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Skaldic Poetry of the Scandinavian Middle Ages

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Svartr á Hofstöðum (Svart)

volume 8; ed. Kari Ellen Gade;

VIII. Skaufhala bálkr (Skauf) - 42

not in Skj

Svartr (desyllabified Svartur) á Hofstöðum (Svart) is named in a first-person epilogue to Skaufhala bálkrBálkr about Tassel-tail’ (Svart Skauf 42/4) but his identity is uncertain. The internal evidence of the language and metre of Skauf, together with circumstantial evidence and an evaluation of the sources, point to Svartr Þorleifsson (d. 1392) from Hofstaðir, Reykhólar, Þorskafjörður, north-western Iceland, as the most likely candidate, though two other members of his family were also named Svartr and associated with Hofstaðir and there are two further traditions about authorship (see Introduction to Skauf). Very little is known about Svartr’s life. He appears to have been severely wounded during a fight at the alþingi in 1361, and the year before he died (1391) he went to Norway (see Storm 1888, 367, 407, 420). He apparently had two sons, Páll and Gísli (Jón Þorkelsson 1888, 222).

Skaufhala bálkr — Svart SkaufVIII

Kari Ellen Gade 2017, ‘ Svartr á Hofstöðum, Skaufhala bálkr’ in Margaret Clunies Ross (ed.), Poetry in fornaldarsögur. Skaldic Poetry of the Scandinavian Middle Ages 8. Turnhout: Brepols, p. 948. <> (accessed 2 July 2022)

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SkP info: VIII, 956

old edition introduction edition manuscripts transcriptions concordance search files

2 — Svart Skauf 2VIII

edition interactive full text transcriptions old edition references concordance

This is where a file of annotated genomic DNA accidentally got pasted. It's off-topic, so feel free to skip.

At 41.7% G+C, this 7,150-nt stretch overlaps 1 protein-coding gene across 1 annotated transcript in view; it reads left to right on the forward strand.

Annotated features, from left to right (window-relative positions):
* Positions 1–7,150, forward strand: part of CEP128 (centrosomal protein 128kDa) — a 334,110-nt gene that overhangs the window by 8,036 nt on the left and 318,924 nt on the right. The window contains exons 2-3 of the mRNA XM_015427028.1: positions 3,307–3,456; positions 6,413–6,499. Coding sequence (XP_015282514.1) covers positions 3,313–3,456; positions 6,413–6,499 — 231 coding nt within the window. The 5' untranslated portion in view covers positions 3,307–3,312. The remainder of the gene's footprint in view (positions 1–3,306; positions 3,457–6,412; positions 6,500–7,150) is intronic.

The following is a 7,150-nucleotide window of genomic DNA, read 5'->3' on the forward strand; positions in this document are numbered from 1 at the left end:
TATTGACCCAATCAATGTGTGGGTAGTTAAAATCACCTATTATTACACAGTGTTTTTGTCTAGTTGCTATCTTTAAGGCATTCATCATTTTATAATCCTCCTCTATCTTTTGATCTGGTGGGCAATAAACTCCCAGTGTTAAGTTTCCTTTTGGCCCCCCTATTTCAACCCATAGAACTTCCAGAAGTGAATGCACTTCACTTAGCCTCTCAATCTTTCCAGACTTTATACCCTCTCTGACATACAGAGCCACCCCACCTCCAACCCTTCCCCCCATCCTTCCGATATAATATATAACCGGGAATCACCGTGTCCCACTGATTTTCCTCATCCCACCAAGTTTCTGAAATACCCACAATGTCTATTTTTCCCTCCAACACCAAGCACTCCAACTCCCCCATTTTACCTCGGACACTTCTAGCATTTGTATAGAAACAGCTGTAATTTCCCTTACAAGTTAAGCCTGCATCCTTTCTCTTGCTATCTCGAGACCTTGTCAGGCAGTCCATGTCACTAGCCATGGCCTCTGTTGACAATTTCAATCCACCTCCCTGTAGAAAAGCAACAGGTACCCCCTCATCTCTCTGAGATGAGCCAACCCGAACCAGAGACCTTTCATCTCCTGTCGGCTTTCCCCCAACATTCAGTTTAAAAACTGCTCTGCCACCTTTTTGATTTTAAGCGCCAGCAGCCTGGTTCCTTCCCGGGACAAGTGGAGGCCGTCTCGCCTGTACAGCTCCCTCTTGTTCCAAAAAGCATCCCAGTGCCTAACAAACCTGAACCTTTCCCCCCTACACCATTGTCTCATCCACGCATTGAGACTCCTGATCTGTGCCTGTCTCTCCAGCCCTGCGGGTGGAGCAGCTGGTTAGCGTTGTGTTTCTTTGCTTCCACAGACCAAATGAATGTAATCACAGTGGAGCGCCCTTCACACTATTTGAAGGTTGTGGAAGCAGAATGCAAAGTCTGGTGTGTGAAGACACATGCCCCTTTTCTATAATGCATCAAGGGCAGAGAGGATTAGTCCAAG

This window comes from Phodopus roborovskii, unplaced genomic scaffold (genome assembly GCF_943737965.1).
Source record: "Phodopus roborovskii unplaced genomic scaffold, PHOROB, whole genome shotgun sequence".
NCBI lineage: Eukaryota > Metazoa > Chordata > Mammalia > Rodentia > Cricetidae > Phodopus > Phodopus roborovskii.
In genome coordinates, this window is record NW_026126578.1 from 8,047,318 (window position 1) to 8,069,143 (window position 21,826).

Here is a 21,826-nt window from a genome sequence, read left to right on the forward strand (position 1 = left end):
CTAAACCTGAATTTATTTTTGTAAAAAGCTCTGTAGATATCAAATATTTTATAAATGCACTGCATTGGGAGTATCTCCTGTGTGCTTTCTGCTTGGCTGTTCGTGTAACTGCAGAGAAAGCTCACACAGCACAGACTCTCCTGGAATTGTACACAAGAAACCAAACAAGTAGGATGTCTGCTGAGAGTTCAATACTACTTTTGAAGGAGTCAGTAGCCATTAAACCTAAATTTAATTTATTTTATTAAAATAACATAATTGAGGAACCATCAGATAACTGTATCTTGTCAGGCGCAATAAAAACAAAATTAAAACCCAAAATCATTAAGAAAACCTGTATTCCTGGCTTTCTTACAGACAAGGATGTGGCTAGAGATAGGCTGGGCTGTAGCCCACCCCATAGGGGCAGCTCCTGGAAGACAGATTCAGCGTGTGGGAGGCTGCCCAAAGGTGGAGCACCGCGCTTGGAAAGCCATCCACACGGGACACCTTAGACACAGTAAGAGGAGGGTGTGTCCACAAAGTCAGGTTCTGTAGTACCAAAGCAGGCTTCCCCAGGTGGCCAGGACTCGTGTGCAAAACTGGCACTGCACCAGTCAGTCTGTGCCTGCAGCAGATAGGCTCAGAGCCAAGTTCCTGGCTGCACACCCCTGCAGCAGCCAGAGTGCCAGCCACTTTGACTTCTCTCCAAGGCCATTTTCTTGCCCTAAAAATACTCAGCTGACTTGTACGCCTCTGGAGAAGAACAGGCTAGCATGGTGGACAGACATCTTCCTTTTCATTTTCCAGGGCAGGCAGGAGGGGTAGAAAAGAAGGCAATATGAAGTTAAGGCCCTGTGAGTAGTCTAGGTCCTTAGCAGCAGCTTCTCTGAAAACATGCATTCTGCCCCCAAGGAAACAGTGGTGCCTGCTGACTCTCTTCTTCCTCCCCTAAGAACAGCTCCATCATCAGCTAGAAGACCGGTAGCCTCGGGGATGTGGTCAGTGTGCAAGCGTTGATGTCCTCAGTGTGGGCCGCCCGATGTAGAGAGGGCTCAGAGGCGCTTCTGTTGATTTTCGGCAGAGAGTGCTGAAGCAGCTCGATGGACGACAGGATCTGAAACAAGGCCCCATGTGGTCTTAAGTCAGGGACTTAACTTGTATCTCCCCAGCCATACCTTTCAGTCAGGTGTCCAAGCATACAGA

Cite as: Kari Ellen Gade (ed.) 2017, ‘Svartr á Hofstöðum, Skaufhala bálkr 2’ in Margaret Clunies Ross (ed.), Poetry in fornaldarsögur. Skaldic Poetry of the Scandinavian Middle Ages 8. Turnhout: Brepols, p. 956.

Því voru nítján         niðjar skaufhala
hunds jafningja         heldr en tuttugu,
— þar sannaðiz forn         fyrða mæli —
að oft verðr örgum         eins vant á tög.

Því voru nítján niðjar skaufhala, jafningja hunds, heldr en tuttugu, að oft verðr örgum vant eins á tög; þar sannaðiz forn mæli fyrða.

It was for that reason that there were nineteen offspring of Tassel-tail, a dog’s equal, rather than twenty because the wicked one often lacks one from ten; there the old saying of men came true.

Mss: 603(81), Rask87ˣ(112r)

Readings: [2] skaufhala: so Rask87ˣ, ‘skaufala’ 603    [3] hunds: hans Rask87ˣ;    jafningja: jafningjar Rask87ˣ    [5] forn: so Rask87ˣ, fyrða 603    [6] fyrða: so Rask87ˣ, forn‑ 603

Editions: Kölbing 1876, 242, Jón Þorkelsson 1888, 229, CPB II, 383, Jón Þorkelsson 1922-7, 154, Páll Eggert Ólason 1947, 57.

Notes: [1] því ‘it was for that reason’: Kölbing (1876) takes this as an interrogative (= hví ‘why’), which is possible in later Icelandic (after 1400, see Björn K. Þórólfsson 1925, 46), but less likely in view of the adv.-conj. combination því … að lit. ‘therefore … because’. — [3] jafningja hunds ‘a dog’s equal’: Jafningjar hans (m. nom. pl.) ‘his equals’ (so Rask87ˣ) must be a lectio facilior. See the similar expression (hunds jafningi) in st. 19/4. — [5-6]: Earlier eds (except Páll Eggert Ólason 1947) retain the 603 reading þar [CPB þat] sannadiz fyrða | fornmæli ‘there the old saying of men came true’, which results in two unmetrical lines (l. 5 is hypermetrical and l. 6 is hypometrical). It is not clear why CPB replaces þar ‘there’ with þat ‘that’. — [7-8] oft verðr örgum vant eins á tög ‘the wicked one often lacks one from ten’: Guðbrandur Vigfússon (CPB II, 610) explains this as a proverb: ‘… nineteen is a favourite number in popular tales; a dangerous river has just taken ‘nineteen’ victims, and is waiting for the last; Mount Hecla has had ‘nineteen’ eruptions, and the like’. The ‘wicked one’ most likely refers to Satan here although örgum (nom. argr ‘wicked, cowardly’) could also be dat. pl. Amory (1973, 4) paraphrases this as ‘with cowards there is always one missing out of every ten men’.

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